Diastolic pressure: This is the lowest value (e.g. 65 mmHg) and represents the pressure on the artery walls between each heartbeat.

After the measurement, the blood pressure is classified below:

The higher the stage of hypertension, the greater the risk of serious complications. People with borderline and stage 1 hypertension can regulate their blood pressure with a few lifestyle changes, while people with stage 2 and 3 hypertension usually need to take medication prescribed by a doctor.

How the treatment should be carried out

Treatment for high blood pressure varies depending on the type of high blood pressure. This is because in secondary hypertension it is very important to identify the cause and initiate targeted treatment to correct the disease or problem underlying the high blood pressure.

Primary hypertension, which is the most common, usually requires lifestyle changes and even medication to directly regulate blood pressure:

1. Medication for high blood pressure

While there are several medications that can lower blood pressure, they are usually only prescribed by a doctor when it is not possible to regulate blood pressure through lifestyle changes alone, such as a better diet and regular exercise. The most commonly used medications in these cases include:

Diuretics, such as furosemide, hydrochlorothiazide or spironolactone;

Angiotensin-converting enzyme inhibitors (ACEI), such as captopril, enalapril or ramipril;

Angiotensin receptor antagonists such as losartan, valsartan or telmisartan;

Beta-blockers, such as propranolol, atenolol or carvedilol;

Calcium channel blockers, such as amlodipine, nifedipine or nicardipine;

Vasodilators, such as minoxidil or hydralazine.

These drugs can be used alone or in combination, but should always be accompanied by lifestyle changes to have a better effect on blood pressure.

2. diet for high blood pressure

Diet for high blood pressure is one of the most important measures to lower blood pressure. It is important to eat a healthy and varied diet, low in salt, sugar and fatty foods.

It is therefore important to give preference to fruits, vegetables, cereals and lean proteins, such as white meat and fish.

3. regular exercise

In addition to diet, another indispensable lifestyle change is regular physical activity for at least 30 minutes, 3 to 5 times a week. The most targeted exercises for maintaining vascular health are aerobic exercises such as running, walking, cycling or swimming.

4. natural remedies for high blood pressure

To complement medical treatment, there are also some natural remedies that can regulate blood pressure. Some examples are garlic water, olive leaf tea or valerian tea.

These remedies should always be used with the knowledge of the doctor and under the guidance of a naturopath.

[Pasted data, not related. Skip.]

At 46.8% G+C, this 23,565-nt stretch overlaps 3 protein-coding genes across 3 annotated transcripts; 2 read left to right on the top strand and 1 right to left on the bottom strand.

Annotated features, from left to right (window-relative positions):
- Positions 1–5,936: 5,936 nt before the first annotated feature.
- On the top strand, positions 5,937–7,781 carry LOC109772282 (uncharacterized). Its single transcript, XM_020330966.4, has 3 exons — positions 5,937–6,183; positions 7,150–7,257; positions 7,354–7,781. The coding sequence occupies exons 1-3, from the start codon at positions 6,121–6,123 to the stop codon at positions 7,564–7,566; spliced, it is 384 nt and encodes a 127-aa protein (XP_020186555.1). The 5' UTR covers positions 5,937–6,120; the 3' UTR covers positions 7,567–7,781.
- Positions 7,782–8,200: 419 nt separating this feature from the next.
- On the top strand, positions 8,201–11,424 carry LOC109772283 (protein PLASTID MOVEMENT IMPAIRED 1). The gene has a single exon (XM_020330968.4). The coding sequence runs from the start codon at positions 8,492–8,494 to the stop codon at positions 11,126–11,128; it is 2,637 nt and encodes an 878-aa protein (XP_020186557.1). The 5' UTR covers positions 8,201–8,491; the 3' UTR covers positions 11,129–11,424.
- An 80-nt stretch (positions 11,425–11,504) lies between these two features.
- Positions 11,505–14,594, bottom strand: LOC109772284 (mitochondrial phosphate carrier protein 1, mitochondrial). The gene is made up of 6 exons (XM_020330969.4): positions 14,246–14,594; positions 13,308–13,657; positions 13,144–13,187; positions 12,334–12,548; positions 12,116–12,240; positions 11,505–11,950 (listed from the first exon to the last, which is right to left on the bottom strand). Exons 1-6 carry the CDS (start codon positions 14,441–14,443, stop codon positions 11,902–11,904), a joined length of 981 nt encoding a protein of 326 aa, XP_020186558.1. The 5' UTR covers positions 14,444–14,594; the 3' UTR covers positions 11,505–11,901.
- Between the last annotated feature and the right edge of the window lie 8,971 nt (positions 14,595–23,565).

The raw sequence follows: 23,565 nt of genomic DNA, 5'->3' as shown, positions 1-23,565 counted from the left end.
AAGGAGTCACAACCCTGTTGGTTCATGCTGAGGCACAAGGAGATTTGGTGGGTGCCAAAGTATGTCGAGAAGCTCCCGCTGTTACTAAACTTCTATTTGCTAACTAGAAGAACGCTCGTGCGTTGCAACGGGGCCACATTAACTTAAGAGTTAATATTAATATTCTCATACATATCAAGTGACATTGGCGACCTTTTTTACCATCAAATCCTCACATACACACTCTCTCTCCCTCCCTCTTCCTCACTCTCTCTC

High blood pressure during pregnancy

High blood pressure is a condition that can also occur during pregnancy and must be well controlled to avoid life-threatening complications for the pregnant woman or the child.

One complication that can occur due to the rise in blood pressure during this phase is pre-eclampsia, which is characterised by a constant rise in blood pressure and damage to various organs, especially the kidneys, lungs and liver, and increases the risk of premature birth and miscarriage.

If a woman suspects high blood pressure during pregnancy, she should see her gynaecologist and initiate appropriate treatment, which usually includes taking medication and changing her diet to avoid complications.

Possible complications of hypertension

If high blood pressure is not detected and properly treated, several years can pass during which the pressure remains high and causes small lesions in the vessels and organs of the body. For this reason, there are several serious complications of hypertension, such as:

Heart disease

The increase in blood pressure causes the heart to have to pump harder to move blood around the body. If this is the case for several years in a row, various problems can occur, such as:

Heart failure;

Cardiac arrhythmias;

Angina pectoris.

In addition, people with uncontrolled high blood pressure have a higher risk of developing aortic aneurysms and even heart attacks.

Brain changes

The increase in blood pressure in the vessels of the brain can cause various lesions in the brain, which can lead to changes such as memory problems, learning difficulties and even speech disorders.

In addition, high blood pressure can cause the brain to receive less oxygen, increasing the risk of ischaemic stroke.

Kidney problems

Elevated blood pressure can also damage the delicate blood vessels in the kidneys, increasing the risk of kidney failure.

How to prevent high blood pressure

The best way to prevent high blood pressure is to lead a healthy lifestyle. For this reason, there are some measures that can significantly reduce the risk of high blood pressure:

Eat a healthy, balanced diet that is low in salt;

Avoid excessive body weight;

Exercise regularly, 3 to 5 times a week;

Avoid excessive consumption of alcoholic beverages.

It is also important to have regular blood pressure checks, at least two to three times a year, as well as annual check-ups with your doctor to detect diseases that can increase the risk of high blood pressure.

Content created and supplied by: Olamilekan9612 (via Opera News )